Let us revisit the checking example and add a method for scanning only checks over a certain amount. This would allow our user to find “big” checks, by passing in a value below which we will not invoke their function. We will invoke their code block with the check number as an argument ment; they can use our existing check: message to get the amount.
Checking extend [ checksOver: amount do: aBlock history keysAndValuesDo: [:key :value | (value > amount) ifTrue: [aBlock value: key] ] ]
The structure of this loop is much like our printChecks message sage from chapter 6. However, in this case we consider each entry, and only invoke the supplied block if the check's value is greater than the specified amount. The line:
ifTrue: [aBlock value: key]
invokes the user-supplied block, passing as an argument the
key, which is the check number. The
message, when received by a code block, causes the code
block to execute. Code blocks take
value:value:value: messages, so you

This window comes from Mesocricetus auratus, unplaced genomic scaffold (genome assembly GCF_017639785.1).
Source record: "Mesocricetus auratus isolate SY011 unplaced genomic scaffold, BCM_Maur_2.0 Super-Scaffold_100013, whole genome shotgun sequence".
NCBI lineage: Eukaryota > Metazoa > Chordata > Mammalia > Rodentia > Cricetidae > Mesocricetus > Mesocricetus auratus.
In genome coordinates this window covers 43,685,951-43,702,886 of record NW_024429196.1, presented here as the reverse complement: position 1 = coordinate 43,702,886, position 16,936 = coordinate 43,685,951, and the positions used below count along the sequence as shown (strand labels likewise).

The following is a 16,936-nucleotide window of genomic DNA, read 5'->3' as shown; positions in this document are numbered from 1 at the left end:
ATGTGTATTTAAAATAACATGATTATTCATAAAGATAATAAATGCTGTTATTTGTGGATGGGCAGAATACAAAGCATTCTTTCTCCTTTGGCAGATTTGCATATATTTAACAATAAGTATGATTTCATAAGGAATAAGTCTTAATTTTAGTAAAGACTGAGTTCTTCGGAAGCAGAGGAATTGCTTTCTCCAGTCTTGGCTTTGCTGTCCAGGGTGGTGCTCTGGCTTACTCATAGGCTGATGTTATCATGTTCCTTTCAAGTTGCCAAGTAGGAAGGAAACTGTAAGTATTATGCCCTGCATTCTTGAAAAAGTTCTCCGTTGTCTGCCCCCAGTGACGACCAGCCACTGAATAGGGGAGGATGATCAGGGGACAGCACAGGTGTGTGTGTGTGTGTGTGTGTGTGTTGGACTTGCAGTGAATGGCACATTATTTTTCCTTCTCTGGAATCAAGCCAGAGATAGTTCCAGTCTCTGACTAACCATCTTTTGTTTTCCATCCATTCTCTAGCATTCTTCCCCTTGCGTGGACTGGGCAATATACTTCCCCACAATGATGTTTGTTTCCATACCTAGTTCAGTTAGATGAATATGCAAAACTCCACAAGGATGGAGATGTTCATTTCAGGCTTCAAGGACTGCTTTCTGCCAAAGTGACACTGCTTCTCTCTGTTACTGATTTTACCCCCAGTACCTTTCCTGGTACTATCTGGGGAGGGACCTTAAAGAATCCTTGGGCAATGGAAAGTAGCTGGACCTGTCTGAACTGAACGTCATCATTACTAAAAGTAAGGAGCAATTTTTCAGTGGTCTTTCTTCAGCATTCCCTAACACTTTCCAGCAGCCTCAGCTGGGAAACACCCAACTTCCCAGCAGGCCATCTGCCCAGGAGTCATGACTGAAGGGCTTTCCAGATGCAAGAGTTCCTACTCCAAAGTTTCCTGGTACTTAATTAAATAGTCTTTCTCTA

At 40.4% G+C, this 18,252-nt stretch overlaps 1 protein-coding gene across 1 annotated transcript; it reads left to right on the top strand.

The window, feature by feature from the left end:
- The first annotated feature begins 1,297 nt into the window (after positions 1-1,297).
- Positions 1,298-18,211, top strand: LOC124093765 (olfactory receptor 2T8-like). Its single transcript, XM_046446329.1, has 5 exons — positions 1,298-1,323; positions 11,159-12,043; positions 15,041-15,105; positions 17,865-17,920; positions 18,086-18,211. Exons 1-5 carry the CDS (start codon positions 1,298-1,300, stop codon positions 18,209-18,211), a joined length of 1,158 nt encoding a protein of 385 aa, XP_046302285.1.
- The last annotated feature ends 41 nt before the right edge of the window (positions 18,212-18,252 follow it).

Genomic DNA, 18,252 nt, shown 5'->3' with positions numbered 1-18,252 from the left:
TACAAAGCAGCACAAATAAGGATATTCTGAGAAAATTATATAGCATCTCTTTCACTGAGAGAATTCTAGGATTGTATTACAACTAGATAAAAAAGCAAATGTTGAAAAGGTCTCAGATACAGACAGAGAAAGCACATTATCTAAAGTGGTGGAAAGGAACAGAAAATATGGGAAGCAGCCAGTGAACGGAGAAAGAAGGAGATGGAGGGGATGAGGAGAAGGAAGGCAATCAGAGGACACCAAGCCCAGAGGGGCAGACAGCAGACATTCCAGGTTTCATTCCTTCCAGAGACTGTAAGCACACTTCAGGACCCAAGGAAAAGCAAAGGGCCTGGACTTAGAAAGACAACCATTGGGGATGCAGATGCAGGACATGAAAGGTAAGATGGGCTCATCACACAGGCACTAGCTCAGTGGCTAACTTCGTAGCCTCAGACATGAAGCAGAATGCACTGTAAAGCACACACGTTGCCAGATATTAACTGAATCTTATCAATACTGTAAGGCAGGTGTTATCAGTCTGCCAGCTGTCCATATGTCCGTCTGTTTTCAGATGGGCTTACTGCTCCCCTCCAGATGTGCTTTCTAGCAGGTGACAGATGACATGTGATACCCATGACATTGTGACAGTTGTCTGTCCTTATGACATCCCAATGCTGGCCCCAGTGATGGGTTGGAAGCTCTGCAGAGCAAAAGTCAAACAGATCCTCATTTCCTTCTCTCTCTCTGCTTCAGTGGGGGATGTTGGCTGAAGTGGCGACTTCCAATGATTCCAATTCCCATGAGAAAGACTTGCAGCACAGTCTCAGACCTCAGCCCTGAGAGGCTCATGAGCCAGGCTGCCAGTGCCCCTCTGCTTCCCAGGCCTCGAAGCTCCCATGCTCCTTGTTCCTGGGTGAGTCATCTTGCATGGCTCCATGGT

can pass from 0 to 3 arguments to a code block.1
You might find it puzzling that an association takes a
value message, and so does a code block. Remember, each
object can do its own thing with a message. A code block gets
run when it receives a
value message. An association merely
returns the value part of its key/value pair. The fact that
both take the same message is, in this case, coincidence.
Let's quickly set up a new checking account with $250 (wouldn't this be nice in real life?) and write a couple checks. Then we'll see if our new method does the job correctly:
mycheck := Checking new. mycheck deposit: 250 mycheck newChecks: 100 count: 40 mycheck writeCheck: 10 mycheck writeCheck: 52 mycheck writeCheck: 15 mycheck checksOver: 1 do: [:x | x printNl] mycheck checksOver: 17 do: [:x | x printNl] mycheck checksOver: 200 do: [:x | x printNl]
We will finish this chapter with an alternative way of
checksOver: code. In this example, we will use
select: to pick the checks which exceed our
value, instead of doing the comparison ourselves. We can
then invoke the new resulting collection against the user's
Checking extend [ checksOver: amount do: aBlock [ | chosen | chosen := history select: [:amt| amt > amount]. chosen keysDo: aBlock ] ]
extend will also overwrite methods. Try
the same tests as above, they should yield the same result!
There is also a
which accepts an array holding as many arguments
as you would like.